Chip Ganassi Racing signed Kevin Magnussen to drive the one car in its stable that had an opening to fill. Should future openings appear elsewhere within the team, CGR would have an interesting solution to consider.
The rapid Dane’s upcoming departure from Formula 1 to share Ganassi’s Cadillac DPi-V.R with Dutchman Renger van der Zande in IMSA strays from the usual script for young F1 stars, and timing plays a significant part in what and where he’ll drive next year.
For now, CGR managing director Mike Hull says that despite the inevitable questions on when Magnussen will make his way to IndyCar with the defending series champions, he’s keeping his new pilot focused on the immediate task at hand.
“There’s no question that drivers like Kevin Magnussen would be able to display their open-wheel talent in an IndyCar in a proper manner,” Hull told RACER. “The thing is, going forward, we do want to focus initially on what we’re going to do in sports car racing.”
Had Magnussen’s departure from the Haas F1 team been announced weeks prior to the formal confirmation on October 22 — days before the NTT IndyCar Series season finale where Ganassi’s Scott Dixon won his sixth title — there’s a strong possibility Magnussen would have been a heavy favorite to join the New Zealander in the American open-wheel series.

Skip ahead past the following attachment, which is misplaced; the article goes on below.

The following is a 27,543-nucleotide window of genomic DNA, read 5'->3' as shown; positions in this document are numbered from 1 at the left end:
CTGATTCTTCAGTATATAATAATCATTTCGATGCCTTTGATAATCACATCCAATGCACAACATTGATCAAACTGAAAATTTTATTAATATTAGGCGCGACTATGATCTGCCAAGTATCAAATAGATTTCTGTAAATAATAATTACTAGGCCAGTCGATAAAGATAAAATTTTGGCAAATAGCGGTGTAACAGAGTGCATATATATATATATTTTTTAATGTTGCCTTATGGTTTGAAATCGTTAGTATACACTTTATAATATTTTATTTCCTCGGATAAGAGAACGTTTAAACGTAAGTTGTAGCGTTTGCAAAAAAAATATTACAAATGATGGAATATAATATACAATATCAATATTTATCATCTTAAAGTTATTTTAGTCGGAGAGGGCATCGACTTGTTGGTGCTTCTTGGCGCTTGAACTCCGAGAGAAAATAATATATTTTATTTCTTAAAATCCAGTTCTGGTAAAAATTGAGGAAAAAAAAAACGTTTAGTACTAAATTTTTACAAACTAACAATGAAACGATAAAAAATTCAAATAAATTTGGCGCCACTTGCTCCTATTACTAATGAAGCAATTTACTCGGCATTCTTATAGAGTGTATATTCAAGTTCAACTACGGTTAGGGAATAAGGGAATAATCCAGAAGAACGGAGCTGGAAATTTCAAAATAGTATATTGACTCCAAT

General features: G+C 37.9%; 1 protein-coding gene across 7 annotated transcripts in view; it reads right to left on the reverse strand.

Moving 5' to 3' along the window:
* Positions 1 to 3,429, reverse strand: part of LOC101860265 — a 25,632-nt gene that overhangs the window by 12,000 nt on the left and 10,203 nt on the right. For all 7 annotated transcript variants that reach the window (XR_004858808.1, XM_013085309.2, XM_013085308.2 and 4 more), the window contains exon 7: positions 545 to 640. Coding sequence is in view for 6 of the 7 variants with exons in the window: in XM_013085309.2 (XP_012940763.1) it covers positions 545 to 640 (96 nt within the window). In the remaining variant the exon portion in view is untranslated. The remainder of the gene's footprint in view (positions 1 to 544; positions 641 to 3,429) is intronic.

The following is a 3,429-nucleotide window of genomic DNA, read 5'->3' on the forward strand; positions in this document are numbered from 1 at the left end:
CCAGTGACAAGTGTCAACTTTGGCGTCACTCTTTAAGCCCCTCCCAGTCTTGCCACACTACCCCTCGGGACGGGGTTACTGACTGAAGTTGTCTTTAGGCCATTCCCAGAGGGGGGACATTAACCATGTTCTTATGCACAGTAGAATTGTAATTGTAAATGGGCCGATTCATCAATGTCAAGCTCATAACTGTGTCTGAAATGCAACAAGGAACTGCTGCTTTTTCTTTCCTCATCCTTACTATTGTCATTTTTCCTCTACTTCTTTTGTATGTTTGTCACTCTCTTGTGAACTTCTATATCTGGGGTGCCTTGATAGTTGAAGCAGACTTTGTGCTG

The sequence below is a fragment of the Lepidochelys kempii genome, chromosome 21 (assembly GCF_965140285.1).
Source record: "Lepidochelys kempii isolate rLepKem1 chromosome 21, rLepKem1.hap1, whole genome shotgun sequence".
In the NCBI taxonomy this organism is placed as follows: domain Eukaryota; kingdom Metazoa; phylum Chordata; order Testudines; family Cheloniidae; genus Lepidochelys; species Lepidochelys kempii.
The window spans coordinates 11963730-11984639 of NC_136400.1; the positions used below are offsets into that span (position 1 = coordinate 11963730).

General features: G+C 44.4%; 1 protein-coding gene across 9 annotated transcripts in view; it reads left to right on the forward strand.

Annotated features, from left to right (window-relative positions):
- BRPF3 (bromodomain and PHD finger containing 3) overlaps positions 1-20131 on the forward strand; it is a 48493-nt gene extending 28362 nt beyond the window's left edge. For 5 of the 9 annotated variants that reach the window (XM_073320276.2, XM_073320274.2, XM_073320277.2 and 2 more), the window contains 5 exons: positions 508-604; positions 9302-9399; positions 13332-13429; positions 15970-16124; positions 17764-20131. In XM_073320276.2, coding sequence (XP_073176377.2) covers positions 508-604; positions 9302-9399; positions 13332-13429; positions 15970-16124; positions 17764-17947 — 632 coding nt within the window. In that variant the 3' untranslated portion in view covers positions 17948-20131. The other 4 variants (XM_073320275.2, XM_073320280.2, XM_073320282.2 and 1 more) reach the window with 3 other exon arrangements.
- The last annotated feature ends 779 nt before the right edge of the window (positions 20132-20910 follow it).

But the timelines of Ganassi’s Felix Rosenqvist leaving for join Arrow McLaren SP, Chip Ganassi Racing’s need to find a new driver for the No. 10 Honda, the subsequent signing of young prospect Alex Palou to replace the Swede, and Magnussen’s availability never converged. Although it appeared Magnussen might be in line for a factory drive in the FIA World Endurance Championship’s new Hypercar class, it was the late deal that brings CGR back to IMSA with Cadillac that ultimately fit the 28-year-old’s free-agent status.
In an interesting and unexpected twist, Magnussen’s vast experience in open-wheel cars was among the most valuable assets sought by CGR.
“I know Chip is quoted as saying he likes winners, and Kevin brings that pedigree with him, but we’ve also been highly advised that to drive a DPi car to its fullest capabilities these days, having a single-seater background is extremely important because they drive a lot more like a single-seater than what prototypes once did,” Hull explained. “And you’d certainly have to think a guy coming from Formula 1 would fit that criteria.”
Magnussen will make his full-time WeatherTech SportsCar Championship debut for CGR in January, and at present, there are no plans for any extracurricular activities within the outfit that competes in IndyCar, IMSA, NASCAR, and Extreme E. Looking beyond 2021, however, and provided a prime new F1 opportunity does not arise, it would be hard to imagine a scenario where an open-wheel driver of Magnussen’s caliber isn’t asked to wield one of the team’s Honda-powered Dallara DW12s.
“To this point, frankly, we haven’t really discussed it,” Hull said. “We discussed IMSA racing and the fact that we had an opportunity for him to be able to drive. He cleared away everything else that was in his way to be able to do that. He’s totally committed to us to be able to be here with is in IMSA, so we’re looking forward to him driving a Cadillac.”